Nobody likes to think about the prospect of death. However, sadly, it is something we have to think about in order to ensure that our loved ones are protected when we’re no longer around.
This is where life insurance comes in: it can be used to help cover medical expenses, funeral costs and future living expenses for your dependents when you pass away. To help you decide whether life insurance is right for you, in this post we’ll cover everything you need to know about life insurance, including how to choose a provider, how to choose the right amount of life insurance and the types of life insurance available.
Choosing an insurance provider
Life insurance is an incredibly popular financial product, and as a result, the market is filled with providers. In fact, according to the Association of British Insurers, there are more than 400 providers currently operating. Due to this, it’s worth doing your research before you choose your provider – after all, the cheapest provider on the market may not be the best one for you. As Feefo’s reviews of Royal London show, sometimes paying a little bit more for your policy can be beneficial, as you’ll receive a better standard of customer service in the event that the worst-case scenario happens.
Choosing the right amount of life insurance
Choosing the right amount of life insurance is tricky and you’ll probably find that your needs change over time. As a result, you should regularly review your life insurance policy to see whether it’s still right for you.
For example, if you’re young and single then you may only need a small amount of life insurance. Generally speaking, people in this situation choose just enough to cover their burial costs. After all, according to the Money Advice Service, the average burial costs around £4,000, so it’s a significant sum of money for your family to pay if you don’t have a cover.
However, if you’re older and have a family with dependents, then you’ll need more cover. This is because your family will be left without your income to support them. So, as well as covering your burial costs, you’ll also need to make sure your family receives a sizeable lump sum of cash.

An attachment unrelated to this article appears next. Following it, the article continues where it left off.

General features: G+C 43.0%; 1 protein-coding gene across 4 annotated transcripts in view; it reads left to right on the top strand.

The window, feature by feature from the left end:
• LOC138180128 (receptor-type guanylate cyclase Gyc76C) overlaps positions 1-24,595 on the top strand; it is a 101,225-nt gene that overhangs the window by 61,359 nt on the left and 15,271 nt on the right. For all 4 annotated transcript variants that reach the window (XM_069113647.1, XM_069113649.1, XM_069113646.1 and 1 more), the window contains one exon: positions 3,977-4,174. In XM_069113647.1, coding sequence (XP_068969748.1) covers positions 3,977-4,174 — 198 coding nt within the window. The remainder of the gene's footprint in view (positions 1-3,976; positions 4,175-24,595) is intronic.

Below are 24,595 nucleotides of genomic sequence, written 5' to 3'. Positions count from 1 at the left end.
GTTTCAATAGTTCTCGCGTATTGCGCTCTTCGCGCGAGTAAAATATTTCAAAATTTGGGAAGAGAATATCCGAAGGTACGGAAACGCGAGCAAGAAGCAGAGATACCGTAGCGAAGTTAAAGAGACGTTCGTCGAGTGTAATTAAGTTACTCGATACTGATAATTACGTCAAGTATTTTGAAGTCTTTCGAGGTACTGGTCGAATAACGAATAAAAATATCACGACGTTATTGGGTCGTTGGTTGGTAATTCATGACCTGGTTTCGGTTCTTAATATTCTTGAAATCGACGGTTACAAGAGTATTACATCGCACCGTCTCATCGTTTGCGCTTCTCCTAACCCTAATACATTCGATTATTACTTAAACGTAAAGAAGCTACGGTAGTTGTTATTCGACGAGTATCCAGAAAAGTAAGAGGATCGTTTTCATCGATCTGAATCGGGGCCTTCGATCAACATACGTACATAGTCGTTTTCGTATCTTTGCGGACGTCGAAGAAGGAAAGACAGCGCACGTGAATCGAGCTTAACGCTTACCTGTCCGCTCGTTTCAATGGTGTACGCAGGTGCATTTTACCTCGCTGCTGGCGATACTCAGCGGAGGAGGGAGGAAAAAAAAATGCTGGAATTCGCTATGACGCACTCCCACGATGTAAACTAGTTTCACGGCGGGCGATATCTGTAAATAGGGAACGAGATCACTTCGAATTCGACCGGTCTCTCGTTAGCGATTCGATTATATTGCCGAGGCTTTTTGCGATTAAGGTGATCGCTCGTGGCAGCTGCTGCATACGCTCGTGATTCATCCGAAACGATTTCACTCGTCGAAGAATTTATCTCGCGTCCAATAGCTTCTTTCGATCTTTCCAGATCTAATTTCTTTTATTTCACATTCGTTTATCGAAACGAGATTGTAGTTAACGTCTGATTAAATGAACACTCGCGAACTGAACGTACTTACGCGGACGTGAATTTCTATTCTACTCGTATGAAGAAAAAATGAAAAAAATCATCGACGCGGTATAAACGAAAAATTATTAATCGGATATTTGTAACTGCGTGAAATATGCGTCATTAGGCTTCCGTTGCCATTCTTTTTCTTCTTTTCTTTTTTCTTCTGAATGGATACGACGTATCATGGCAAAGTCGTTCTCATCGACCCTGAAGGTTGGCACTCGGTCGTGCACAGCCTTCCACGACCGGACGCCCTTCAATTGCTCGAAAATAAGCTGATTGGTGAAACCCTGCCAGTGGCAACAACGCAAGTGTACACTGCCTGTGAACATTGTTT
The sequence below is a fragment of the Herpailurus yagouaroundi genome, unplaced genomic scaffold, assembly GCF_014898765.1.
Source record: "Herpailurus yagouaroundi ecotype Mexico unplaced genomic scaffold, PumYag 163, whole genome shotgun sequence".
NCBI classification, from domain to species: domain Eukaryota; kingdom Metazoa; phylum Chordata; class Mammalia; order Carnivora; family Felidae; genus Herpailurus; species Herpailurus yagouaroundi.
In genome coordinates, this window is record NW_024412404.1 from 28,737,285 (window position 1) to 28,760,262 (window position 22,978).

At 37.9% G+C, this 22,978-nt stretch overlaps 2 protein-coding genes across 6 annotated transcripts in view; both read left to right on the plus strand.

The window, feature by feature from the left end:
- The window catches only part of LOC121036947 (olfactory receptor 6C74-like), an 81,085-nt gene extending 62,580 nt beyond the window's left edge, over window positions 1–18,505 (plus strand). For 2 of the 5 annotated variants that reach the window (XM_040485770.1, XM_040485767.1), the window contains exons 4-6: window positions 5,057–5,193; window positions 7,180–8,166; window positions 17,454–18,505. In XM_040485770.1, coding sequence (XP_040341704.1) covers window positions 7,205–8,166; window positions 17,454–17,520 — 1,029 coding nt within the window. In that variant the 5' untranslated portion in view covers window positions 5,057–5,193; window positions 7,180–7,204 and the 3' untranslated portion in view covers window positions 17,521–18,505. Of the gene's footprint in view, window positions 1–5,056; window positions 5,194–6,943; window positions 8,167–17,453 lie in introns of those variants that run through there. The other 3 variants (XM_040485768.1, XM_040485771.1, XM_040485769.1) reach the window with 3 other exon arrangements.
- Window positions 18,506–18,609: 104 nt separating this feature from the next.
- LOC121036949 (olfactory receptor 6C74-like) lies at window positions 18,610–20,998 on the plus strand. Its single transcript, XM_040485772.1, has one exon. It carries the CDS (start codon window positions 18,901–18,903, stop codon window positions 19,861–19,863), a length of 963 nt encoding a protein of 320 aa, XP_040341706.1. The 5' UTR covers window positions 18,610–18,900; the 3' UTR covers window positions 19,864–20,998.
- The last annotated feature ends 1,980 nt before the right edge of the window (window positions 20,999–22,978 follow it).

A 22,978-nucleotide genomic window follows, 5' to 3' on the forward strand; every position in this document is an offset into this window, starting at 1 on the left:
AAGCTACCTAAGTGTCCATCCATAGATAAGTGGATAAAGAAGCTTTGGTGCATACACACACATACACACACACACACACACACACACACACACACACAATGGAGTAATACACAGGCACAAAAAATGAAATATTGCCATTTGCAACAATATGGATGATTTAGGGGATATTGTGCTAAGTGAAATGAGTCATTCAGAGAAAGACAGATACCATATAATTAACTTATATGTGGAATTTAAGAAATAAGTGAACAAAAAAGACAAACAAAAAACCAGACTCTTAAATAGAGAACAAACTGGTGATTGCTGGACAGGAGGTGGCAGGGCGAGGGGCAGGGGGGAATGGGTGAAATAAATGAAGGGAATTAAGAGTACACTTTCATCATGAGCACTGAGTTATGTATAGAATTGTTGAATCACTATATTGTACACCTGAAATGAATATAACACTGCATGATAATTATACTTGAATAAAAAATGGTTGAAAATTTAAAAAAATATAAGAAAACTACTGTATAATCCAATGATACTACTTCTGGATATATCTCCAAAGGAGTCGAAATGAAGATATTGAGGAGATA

Choosing the right type of life insurance policy
Once you’ve decided on the amount of life insurance you need, you also need to select your policy type. Generally speaking, life insurance policies fall under two main categories:
Fixed-Term Life Insurance
This is a life insurance policy that’s taken out for a certain number of years. For example, if you have a fixed-term mortgage that lasts for the next five years, you may take out a five-year life insurance policy to match.
As the policy lasts for a certain length of time rather than for your whole life, premiums are more affordable than others. However, remember that when your policy comes to an end, you’ll need to take out a new one or you won’t be covered.
Whole Life Insurance
A whole life policy lasts from the day you take it out until the end of your life. Although this form of insurance is more expensive than a fixed-term policy, you’re protected for life and you receive a number of benefits. For example, because it has a cash value, you can draw out of it or borrow against the amount while you are still alive.
Is life insurance right for me?
Although life insurance is suitable for most people, you may decide that the product isn’t right for you. For example, a lot of people who are single and don’t have any dependants decide that they do not need life insurance. Similarly, if you’ve been with your employer for a long time, they may provide you with life insurance as a benefit.
However, life insurance is probably suitable for you if you get married, have a significant other or have dependants such as children. This way, you know a support structure is in place if something goes wrong.
After reading this guide, we hope you’re armed with all the information you need to decide whether a life insurance policy is right for your situation. Choosing a life insurance policy can be difficult, so consult with your friends and family if you’re still unsure.